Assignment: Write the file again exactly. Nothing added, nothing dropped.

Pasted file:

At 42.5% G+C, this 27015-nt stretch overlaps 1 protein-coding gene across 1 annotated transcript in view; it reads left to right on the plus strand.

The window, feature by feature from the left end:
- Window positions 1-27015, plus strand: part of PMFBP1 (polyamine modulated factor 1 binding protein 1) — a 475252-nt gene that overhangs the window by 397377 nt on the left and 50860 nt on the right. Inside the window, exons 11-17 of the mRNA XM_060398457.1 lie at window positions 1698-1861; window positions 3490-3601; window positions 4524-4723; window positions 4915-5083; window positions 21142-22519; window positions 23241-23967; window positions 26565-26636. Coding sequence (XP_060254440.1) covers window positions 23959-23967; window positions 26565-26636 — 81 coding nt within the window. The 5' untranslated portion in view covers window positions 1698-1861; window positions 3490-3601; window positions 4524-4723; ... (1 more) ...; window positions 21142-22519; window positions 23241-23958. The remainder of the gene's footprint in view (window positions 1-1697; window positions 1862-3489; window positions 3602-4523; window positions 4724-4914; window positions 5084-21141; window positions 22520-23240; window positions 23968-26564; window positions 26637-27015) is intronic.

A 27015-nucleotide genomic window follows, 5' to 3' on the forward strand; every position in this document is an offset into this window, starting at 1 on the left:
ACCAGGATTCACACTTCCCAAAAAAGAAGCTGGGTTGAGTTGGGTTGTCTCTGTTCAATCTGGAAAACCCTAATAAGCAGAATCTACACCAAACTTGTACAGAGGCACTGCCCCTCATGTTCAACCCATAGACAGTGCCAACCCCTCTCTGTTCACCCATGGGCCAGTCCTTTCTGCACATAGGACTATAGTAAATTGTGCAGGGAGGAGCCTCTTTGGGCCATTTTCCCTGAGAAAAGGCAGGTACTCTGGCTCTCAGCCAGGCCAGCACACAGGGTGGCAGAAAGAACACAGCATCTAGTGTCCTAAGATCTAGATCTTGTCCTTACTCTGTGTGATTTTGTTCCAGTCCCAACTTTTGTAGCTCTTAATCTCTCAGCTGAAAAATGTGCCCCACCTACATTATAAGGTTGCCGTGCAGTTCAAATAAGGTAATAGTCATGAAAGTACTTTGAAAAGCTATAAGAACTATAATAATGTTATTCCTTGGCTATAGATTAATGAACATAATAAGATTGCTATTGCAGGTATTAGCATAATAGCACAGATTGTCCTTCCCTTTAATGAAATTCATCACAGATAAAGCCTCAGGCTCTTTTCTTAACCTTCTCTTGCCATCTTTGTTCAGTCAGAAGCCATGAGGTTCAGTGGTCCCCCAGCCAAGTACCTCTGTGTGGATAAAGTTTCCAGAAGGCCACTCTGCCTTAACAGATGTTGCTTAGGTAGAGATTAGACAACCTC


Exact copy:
At 42.5% G+C, this 27015-nt stretch overlaps 1 protein-coding gene across 1 annotated transcript in view; it reads left to right on the plus strand.

The window, feature by feature from the left end:
- Window positions 1-27015, plus strand: part of PMFBP1 (polyamine modulated factor 1 binding protein 1) — a 475252-nt gene that overhangs the window by 397377 nt on the left and 50860 nt on the right. Inside the window, exons 11-17 of the mRNA XM_060398457.1 lie at window positions 1698-1861; window positions 3490-3601; window positions 4524-4723; window positions 4915-5083; window positions 21142-22519; window positions 23241-23967; window positions 26565-26636. Coding sequence (XP_060254440.1) covers window positions 23959-23967; window positions 26565-26636 — 81 coding nt within the window. The 5' untranslated portion in view covers window positions 1698-1861; window positions 3490-3601; window positions 4524-4723; ... (1 more) ...; window positions 21142-22519; window positions 23241-23958. The remainder of the gene's footprint in view (window positions 1-1697; window positions 1862-3489; window positions 3602-4523; window positions 4724-4914; window positions 5084-21141; window positions 22520-23240; window positions 23968-26564; window positions 26637-27015) is intronic.

A 27015-nucleotide genomic window follows, 5' to 3' on the forward strand; every position in this document is an offset into this window, starting at 1 on the left:
ACCAGGATTCACACTTCCCAAAAAAGAAGCTGGGTTGAGTTGGGTTGTCTCTGTTCAATCTGGAAAACCCTAATAAGCAGAATCTACACCAAACTTGTACAGAGGCACTGCCCCTCATGTTCAACCCATAGACAGTGCCAACCCCTCTCTGTTCACCCATGGGCCAGTCCTTTCTGCACATAGGACTATAGTAAATTGTGCAGGGAGGAGCCTCTTTGGGCCATTTTCCCTGAGAAAAGGCAGGTACTCTGGCTCTCAGCCAGGCCAGCACACAGGGTGGCAGAAAGAACACAGCATCTAGTGTCCTAAGATCTAGATCTTGTCCTTACTCTGTGTGATTTTGTTCCAGTCCCAACTTTTGTAGCTCTTAATCTCTCAGCTGAAAAATGTGCCCCACCTACATTATAAGGTTGCCGTGCAGTTCAAATAAGGTAATAGTCATGAAAGTACTTTGAAAAGCTATAAGAACTATAATAATGTTATTCCTTGGCTATAGATTAATGAACATAATAAGATTGCTATTGCAGGTATTAGCATAATAGCACAGATTGTCCTTCCCTTTAATGAAATTCATCACAGATAAAGCCTCAGGCTCTTTTCTTAACCTTCTCTTGCCATCTTTGTTCAGTCAGAAGCCATGAGGTTCAGTGGTCCCCCAGCCAAGTACCTCTGTGTGGATAAAGTTTCCAGAAGGCCACTCTGCCTTAACAGATGTTGCTTAGGTAGAGATTAGACAACCTC